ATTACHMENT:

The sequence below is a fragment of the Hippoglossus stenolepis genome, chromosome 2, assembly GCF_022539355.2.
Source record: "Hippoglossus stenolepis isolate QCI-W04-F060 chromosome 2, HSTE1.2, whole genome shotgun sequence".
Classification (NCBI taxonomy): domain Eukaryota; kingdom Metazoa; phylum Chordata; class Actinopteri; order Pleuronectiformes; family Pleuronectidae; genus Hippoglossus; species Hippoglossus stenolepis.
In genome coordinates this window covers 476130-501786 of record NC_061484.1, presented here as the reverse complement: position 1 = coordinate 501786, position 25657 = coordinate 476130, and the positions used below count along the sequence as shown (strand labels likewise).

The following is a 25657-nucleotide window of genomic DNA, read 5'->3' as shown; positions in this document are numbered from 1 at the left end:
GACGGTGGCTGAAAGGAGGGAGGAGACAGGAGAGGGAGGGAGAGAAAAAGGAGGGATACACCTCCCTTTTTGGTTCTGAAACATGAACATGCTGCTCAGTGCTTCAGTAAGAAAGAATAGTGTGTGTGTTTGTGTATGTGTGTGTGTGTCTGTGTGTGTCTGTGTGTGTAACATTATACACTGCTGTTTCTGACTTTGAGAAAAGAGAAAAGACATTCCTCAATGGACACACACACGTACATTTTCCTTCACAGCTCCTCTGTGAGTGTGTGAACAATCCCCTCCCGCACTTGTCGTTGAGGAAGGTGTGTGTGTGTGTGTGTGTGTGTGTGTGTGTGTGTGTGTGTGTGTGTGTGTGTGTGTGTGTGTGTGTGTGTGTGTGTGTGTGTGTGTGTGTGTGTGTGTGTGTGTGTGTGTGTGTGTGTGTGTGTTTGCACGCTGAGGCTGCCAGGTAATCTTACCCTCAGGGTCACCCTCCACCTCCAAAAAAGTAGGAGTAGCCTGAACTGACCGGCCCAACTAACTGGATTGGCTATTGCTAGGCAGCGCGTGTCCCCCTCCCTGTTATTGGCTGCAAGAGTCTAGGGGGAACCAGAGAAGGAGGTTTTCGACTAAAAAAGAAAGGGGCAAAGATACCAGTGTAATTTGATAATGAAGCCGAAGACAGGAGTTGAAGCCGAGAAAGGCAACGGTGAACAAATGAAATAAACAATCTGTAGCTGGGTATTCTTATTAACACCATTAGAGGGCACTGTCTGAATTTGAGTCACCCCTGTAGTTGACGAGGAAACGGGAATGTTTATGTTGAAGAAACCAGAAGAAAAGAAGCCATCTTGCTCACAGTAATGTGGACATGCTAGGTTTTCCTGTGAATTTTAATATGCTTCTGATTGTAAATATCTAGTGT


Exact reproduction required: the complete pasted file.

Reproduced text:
The sequence below is a fragment of the Hippoglossus stenolepis genome, chromosome 2, assembly GCF_022539355.2.
Source record: "Hippoglossus stenolepis isolate QCI-W04-F060 chromosome 2, HSTE1.2, whole genome shotgun sequence".
Classification (NCBI taxonomy): domain Eukaryota; kingdom Metazoa; phylum Chordata; class Actinopteri; order Pleuronectiformes; family Pleuronectidae; genus Hippoglossus; species Hippoglossus stenolepis.
In genome coordinates this window covers 476130-501786 of record NC_061484.1, presented here as the reverse complement: position 1 = coordinate 501786, position 25657 = coordinate 476130, and the positions used below count along the sequence as shown (strand labels likewise).

The following is a 25657-nucleotide window of genomic DNA, read 5'->3' as shown; positions in this document are numbered from 1 at the left end:
GACGGTGGCTGAAAGGAGGGAGGAGACAGGAGAGGGAGGGAGAGAAAAAGGAGGGATACACCTCCCTTTTTGGTTCTGAAACATGAACATGCTGCTCAGTGCTTCAGTAAGAAAGAATAGTGTGTGTGTTTGTGTATGTGTGTGTGTGTCTGTGTGTGTCTGTGTGTGTAACATTATACACTGCTGTTTCTGACTTTGAGAAAAGAGAAAAGACATTCCTCAATGGACACACACACGTACATTTTCCTTCACAGCTCCTCTGTGAGTGTGTGAACAATCCCCTCCCGCACTTGTCGTTGAGGAAGGTGTGTGTGTGTGTGTGTGTGTGTGTGTGTGTGTGTGTGTGTGTGTGTGTGTGTGTGTGTGTGTGTGTGTGTGTGTGTGTGTGTGTGTGTGTGTGTGTGTGTGTGTGTGTGTGTGTGTGTGTGTGTTTGCACGCTGAGGCTGCCAGGTAATCTTACCCTCAGGGTCACCCTCCACCTCCAAAAAAGTAGGAGTAGCCTGAACTGACCGGCCCAACTAACTGGATTGGCTATTGCTAGGCAGCGCGTGTCCCCCTCCCTGTTATTGGCTGCAAGAGTCTAGGGGGAACCAGAGAAGGAGGTTTTCGACTAAAAAAGAAAGGGGCAAAGATACCAGTGTAATTTGATAATGAAGCCGAAGACAGGAGTTGAAGCCGAGAAAGGCAACGGTGAACAAATGAAATAAACAATCTGTAGCTGGGTATTCTTATTAACACCATTAGAGGGCACTGTCTGAATTTGAGTCACCCCTGTAGTTGACGAGGAAACGGGAATGTTTATGTTGAAGAAACCAGAAGAAAAGAAGCCATCTTGCTCACAGTAATGTGGACATGCTAGGTTTTCCTGTGAATTTTAATATGCTTCTGATTGTAAATATCTAGTGT